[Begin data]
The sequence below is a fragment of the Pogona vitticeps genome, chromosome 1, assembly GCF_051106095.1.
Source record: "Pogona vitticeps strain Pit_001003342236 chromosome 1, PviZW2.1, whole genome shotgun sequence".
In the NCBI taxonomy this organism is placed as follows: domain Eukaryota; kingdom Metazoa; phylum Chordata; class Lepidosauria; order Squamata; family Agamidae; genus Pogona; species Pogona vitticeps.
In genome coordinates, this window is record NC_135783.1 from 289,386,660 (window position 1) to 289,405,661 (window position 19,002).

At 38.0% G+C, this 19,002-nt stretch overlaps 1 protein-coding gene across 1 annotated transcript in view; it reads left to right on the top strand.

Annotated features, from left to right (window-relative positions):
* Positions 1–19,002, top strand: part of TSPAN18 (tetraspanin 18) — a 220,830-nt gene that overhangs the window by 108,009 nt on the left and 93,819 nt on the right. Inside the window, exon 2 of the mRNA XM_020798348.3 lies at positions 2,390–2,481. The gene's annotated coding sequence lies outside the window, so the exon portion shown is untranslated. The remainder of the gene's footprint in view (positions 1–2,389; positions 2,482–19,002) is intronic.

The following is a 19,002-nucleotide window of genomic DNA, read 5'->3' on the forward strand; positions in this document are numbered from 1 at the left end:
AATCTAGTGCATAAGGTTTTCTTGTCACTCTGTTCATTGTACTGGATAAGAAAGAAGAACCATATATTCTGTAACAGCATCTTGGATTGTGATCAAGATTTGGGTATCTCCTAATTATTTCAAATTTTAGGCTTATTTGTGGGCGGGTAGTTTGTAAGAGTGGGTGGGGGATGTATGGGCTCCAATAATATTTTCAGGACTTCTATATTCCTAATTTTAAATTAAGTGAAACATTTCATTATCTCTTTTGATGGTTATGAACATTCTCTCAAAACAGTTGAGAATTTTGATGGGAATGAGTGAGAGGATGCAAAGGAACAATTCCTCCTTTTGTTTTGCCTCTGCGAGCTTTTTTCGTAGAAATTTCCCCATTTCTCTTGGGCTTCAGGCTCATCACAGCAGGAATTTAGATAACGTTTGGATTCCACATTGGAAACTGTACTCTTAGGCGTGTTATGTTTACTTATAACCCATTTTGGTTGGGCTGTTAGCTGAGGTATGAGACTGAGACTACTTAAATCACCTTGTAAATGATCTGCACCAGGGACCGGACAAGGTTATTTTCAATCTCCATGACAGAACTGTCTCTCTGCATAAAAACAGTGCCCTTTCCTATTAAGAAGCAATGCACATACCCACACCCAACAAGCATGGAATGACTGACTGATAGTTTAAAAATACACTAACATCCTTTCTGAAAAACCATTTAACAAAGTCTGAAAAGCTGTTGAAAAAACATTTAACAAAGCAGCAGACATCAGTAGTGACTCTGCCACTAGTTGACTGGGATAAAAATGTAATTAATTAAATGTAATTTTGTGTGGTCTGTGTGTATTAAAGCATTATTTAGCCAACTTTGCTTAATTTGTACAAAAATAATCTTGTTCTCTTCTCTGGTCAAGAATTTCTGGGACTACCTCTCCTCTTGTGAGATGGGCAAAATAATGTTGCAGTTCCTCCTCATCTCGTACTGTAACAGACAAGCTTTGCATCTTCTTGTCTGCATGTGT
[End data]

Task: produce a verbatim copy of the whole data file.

The sequence below is a fragment of the Pogona vitticeps genome, chromosome 1, assembly GCF_051106095.1.
Source record: "Pogona vitticeps strain Pit_001003342236 chromosome 1, PviZW2.1, whole genome shotgun sequence".
In the NCBI taxonomy this organism is placed as follows: domain Eukaryota; kingdom Metazoa; phylum Chordata; class Lepidosauria; order Squamata; family Agamidae; genus Pogona; species Pogona vitticeps.
In genome coordinates, this window is record NC_135783.1 from 289,386,660 (window position 1) to 289,405,661 (window position 19,002).

At 38.0% G+C, this 19,002-nt stretch overlaps 1 protein-coding gene across 1 annotated transcript in view; it reads left to right on the top strand.

Annotated features, from left to right (window-relative positions):
* Positions 1–19,002, top strand: part of TSPAN18 (tetraspanin 18) — a 220,830-nt gene that overhangs the window by 108,009 nt on the left and 93,819 nt on the right. Inside the window, exon 2 of the mRNA XM_020798348.3 lies at positions 2,390–2,481. The gene's annotated coding sequence lies outside the window, so the exon portion shown is untranslated. The remainder of the gene's footprint in view (positions 1–2,389; positions 2,482–19,002) is intronic.

The following is a 19,002-nucleotide window of genomic DNA, read 5'->3' on the forward strand; positions in this document are numbered from 1 at the left end:
AATCTAGTGCATAAGGTTTTCTTGTCACTCTGTTCATTGTACTGGATAAGAAAGAAGAACCATATATTCTGTAACAGCATCTTGGATTGTGATCAAGATTTGGGTATCTCCTAATTATTTCAAATTTTAGGCTTATTTGTGGGCGGGTAGTTTGTAAGAGTGGGTGGGGGATGTATGGGCTCCAATAATATTTTCAGGACTTCTATATTCCTAATTTTAAATTAAGTGAAACATTTCATTATCTCTTTTGATGGTTATGAACATTCTCTCAAAACAGTTGAGAATTTTGATGGGAATGAGTGAGAGGATGCAAAGGAACAATTCCTCCTTTTGTTTTGCCTCTGCGAGCTTTTTTCGTAGAAATTTCCCCATTTCTCTTGGGCTTCAGGCTCATCACAGCAGGAATTTAGATAACGTTTGGATTCCACATTGGAAACTGTACTCTTAGGCGTGTTATGTTTACTTATAACCCATTTTGGTTGGGCTGTTAGCTGAGGTATGAGACTGAGACTACTTAAATCACCTTGTAAATGATCTGCACCAGGGACCGGACAAGGTTATTTTCAATCTCCATGACAGAACTGTCTCTCTGCATAAAAACAGTGCCCTTTCCTATTAAGAAGCAATGCACATACCCACACCCAACAAGCATGGAATGACTGACTGATAGTTTAAAAATACACTAACATCCTTTCTGAAAAACCATTTAACAAAGTCTGAAAAGCTGTTGAAAAAACATTTAACAAAGCAGCAGACATCAGTAGTGACTCTGCCACTAGTTGACTGGGATAAAAATGTAATTAATTAAATGTAATTTTGTGTGGTCTGTGTGTATTAAAGCATTATTTAGCCAACTTTGCTTAATTTGTACAAAAATAATCTTGTTCTCTTCTCTGGTCAAGAATTTCTGGGACTACCTCTCCTCTTGTGAGATGGGCAAAATAATGTTGCAGTTCCTCCTCATCTCGTACTGTAACAGACAAGCTTTGCATCTTCTTGTCTGCATGTGT